During the period when I first began to work out ideas for a multimedia exposition of my research, I was interested in the interpersonal interactions between practitioners and patients in a clinical setting.
Julian Chehirian is currently a PhD student in the History of Science at Princeton University. His output as an artistic researcher takes the form of immersive installations that explore questions about social history through curated sensorial environments, objects and writing. He has staged projects at the Red House Center for Culture and Debate (Sofia, Bulgaria) and Rhizome (Washington, DC). Julian’s academic works include an article in “Culture, Medicine and Psychiatry” (Springer) and a chapter in “The Body Under Socialism” (Sofia University Press), both on the subject of the social history of psychiatry and psychotherapy in state-socialist Bulgaria.
For some of his research projects Julian Cheherian is co-working with Lilia Topouzova. Dr. Lilia Topuzova is Assistant Professor at the Institute of Communication, Culture, Information, and Technology at the University of Toronto. A historian and documentary filmmaker, her interdisciplinary practice addresses the representation of trauma and forms of remembrances. She received her Ph.D. in History from the University of Toronto (2014).
Full Artist Statement
“Excavating the Psyche (September, 2015) stages a history of psychiatry during Bulgaria’s state-socialist period. Spanning original scholarship, archival photographs and a multimedia art installation, it questions how psychological crisis was experienced in a social, cultural and political environment dominated by materialist ideologies of the body and self.
There were two approaches taken in this exhibition about the social history of psychiatry in Bulgaria. The idea was to demonstrate how at different moments in the recent past, individuals with atypical experiences were set against a differing horizon of cultural and scientific possibility for making sense of those experiences. The first approach taken up by the exhibition can be likened to material history. I assembled a chronology of texts from 1933 to 1989—showcasing how the clinical and theoretical framework within the psychiatric profession changed over the course of five significant phases that I chart out (Liberation-1944, 1944-1950, 1950-1975, 1975-1989). The idea was to show artifacts of a shifting and evolving landscape for practitioners studying mentally ill individuals, and for individuals having experiences that are documented in these clinical literatures. Also displayed by these texts were photographs from three periods of Bulgarian psychiatry: the modernization period of the early 20th century, photographs from the Karlukovo and Lovech hospitals in the 1960’s, and psychiatric portraits from the 1970’s. This portion of the exhibition strove to trace the outlines or contours of the psychiatric discipline (and in this way to help us to imagine the differing possibilities for self-understanding available to individuals in contact with psychiatric care).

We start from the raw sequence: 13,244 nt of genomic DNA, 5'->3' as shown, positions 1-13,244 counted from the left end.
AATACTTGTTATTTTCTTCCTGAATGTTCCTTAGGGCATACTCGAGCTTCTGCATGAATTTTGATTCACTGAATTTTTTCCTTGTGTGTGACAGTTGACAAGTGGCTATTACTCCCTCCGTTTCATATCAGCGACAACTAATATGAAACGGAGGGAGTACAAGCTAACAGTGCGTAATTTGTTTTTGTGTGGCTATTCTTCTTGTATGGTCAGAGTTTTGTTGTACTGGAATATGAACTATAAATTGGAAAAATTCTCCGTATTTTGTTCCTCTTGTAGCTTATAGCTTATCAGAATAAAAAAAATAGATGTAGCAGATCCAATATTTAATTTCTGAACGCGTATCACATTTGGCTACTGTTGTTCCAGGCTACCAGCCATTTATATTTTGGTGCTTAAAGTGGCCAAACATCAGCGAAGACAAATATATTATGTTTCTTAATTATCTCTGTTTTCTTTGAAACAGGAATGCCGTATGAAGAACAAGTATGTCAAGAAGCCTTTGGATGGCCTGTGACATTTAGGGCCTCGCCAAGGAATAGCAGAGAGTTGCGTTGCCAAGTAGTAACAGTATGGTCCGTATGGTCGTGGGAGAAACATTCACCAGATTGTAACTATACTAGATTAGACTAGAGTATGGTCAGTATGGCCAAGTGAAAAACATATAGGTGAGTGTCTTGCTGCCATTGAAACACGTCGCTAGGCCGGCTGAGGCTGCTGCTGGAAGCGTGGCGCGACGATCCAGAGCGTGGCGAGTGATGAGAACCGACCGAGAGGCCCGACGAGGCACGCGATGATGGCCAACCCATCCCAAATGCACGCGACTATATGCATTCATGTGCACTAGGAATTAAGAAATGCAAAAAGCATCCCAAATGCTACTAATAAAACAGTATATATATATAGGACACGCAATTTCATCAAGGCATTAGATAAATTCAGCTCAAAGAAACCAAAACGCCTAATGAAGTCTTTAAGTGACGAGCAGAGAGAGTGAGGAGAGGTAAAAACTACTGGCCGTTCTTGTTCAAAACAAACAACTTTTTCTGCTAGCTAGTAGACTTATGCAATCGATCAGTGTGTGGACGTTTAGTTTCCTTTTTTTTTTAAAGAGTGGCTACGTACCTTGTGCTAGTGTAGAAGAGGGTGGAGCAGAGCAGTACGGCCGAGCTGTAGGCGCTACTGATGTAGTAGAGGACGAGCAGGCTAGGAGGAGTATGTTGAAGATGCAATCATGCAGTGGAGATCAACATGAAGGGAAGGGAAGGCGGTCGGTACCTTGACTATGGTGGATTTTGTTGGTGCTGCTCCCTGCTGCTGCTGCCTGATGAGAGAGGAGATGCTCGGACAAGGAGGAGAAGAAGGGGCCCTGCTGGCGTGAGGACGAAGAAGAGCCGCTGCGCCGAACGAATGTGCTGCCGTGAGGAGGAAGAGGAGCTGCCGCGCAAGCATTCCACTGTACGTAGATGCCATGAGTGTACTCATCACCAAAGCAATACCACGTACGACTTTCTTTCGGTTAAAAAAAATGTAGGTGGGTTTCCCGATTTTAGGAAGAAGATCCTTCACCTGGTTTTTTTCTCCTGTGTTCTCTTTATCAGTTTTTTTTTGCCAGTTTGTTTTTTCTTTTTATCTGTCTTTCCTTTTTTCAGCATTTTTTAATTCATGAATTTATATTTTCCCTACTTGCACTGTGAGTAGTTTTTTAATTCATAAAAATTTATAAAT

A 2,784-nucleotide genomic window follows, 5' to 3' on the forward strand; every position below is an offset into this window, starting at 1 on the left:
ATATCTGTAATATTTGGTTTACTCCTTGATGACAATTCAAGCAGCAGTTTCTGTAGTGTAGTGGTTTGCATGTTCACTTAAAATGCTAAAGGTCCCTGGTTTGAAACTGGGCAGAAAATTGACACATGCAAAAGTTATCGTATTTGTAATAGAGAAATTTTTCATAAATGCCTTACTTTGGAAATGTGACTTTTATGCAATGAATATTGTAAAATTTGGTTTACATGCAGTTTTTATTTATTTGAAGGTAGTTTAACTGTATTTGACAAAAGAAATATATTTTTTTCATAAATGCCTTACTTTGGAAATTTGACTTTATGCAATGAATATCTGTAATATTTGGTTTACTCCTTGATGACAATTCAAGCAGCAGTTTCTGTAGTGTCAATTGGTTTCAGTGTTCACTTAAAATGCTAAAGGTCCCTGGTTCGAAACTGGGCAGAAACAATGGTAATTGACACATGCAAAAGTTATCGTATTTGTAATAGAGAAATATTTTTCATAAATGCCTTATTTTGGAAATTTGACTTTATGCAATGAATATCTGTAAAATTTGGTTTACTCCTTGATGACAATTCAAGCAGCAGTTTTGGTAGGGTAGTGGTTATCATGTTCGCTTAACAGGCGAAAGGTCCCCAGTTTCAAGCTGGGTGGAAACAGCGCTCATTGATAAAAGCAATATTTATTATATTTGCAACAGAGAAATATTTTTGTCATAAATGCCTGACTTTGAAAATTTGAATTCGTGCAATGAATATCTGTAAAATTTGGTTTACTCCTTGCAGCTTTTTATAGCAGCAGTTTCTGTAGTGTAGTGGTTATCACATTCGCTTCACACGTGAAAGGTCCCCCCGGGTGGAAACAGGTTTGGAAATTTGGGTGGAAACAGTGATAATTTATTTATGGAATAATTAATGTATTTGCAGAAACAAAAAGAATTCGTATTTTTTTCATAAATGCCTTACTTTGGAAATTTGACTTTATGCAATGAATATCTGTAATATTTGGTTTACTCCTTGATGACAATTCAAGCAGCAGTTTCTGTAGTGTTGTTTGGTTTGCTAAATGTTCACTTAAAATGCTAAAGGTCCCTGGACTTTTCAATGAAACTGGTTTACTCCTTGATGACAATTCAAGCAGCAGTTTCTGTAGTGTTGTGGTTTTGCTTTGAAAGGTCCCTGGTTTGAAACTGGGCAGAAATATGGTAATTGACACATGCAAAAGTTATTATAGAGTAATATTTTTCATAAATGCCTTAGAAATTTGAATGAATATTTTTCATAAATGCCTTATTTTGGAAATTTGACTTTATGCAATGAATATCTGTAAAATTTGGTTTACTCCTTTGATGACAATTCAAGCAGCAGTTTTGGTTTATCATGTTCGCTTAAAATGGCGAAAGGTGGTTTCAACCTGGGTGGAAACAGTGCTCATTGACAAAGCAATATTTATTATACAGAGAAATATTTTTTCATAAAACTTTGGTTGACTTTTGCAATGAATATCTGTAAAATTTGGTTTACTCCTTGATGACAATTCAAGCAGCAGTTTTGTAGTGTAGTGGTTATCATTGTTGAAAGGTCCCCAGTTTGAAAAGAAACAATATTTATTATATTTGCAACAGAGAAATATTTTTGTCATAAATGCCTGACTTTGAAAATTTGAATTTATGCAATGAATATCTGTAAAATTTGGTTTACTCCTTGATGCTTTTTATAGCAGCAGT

The installation had a different purpose. It was a speculative reconstruction of an encounter between a psychiatrist and a patient in an outpatient clinic during the peak of the strictly biomedical Soviet model (1950’s-60’s). During the period when I first began to work out ideas for a multimedia exposition of my research, I was interested in the interpersonal interactions between practitioners and patients in a clinical setting. Specifically, I was interested in clinical knowledge as a mediation of an intersubjective experience. I often met with psychiatrists in Sofia in their offices. In one such clinical space there was an object that I eventually took notice of. It was a medicine cabinet. What is a medicine cabinet doing in a space devoted to the analysis of the human mind? I realized that I had stumbled into a clarifying concept—a literal representation, as well as a metaphor for the medicalization of psychological distress in the People’s Republic of Bulgaria. I acquired a cabinet and began to fill it with objects: instruments and apparatuses used in the field of medicine to gain empirical insights into the state of the body. Pills—Blood pressure meter—Cardiograms—Thermometer—Syringe—Needles—Testing Strips—Surgical instruments. I began to think about the clinical space that had contained and contextualized the cabinet.
In thinking of how to represent clinical dynamics, I asked Dylan Burchett, a composer, to imagine sonic equivalents of these interior and interpersonal experiences. The end result was an exciting collaboration. Over the course of 16 minutes, four significant phases of experience can be observed within the space: I. Developing the Subject, II. Trauma Emerges, III. Consultation, IV. Beyond the Session.”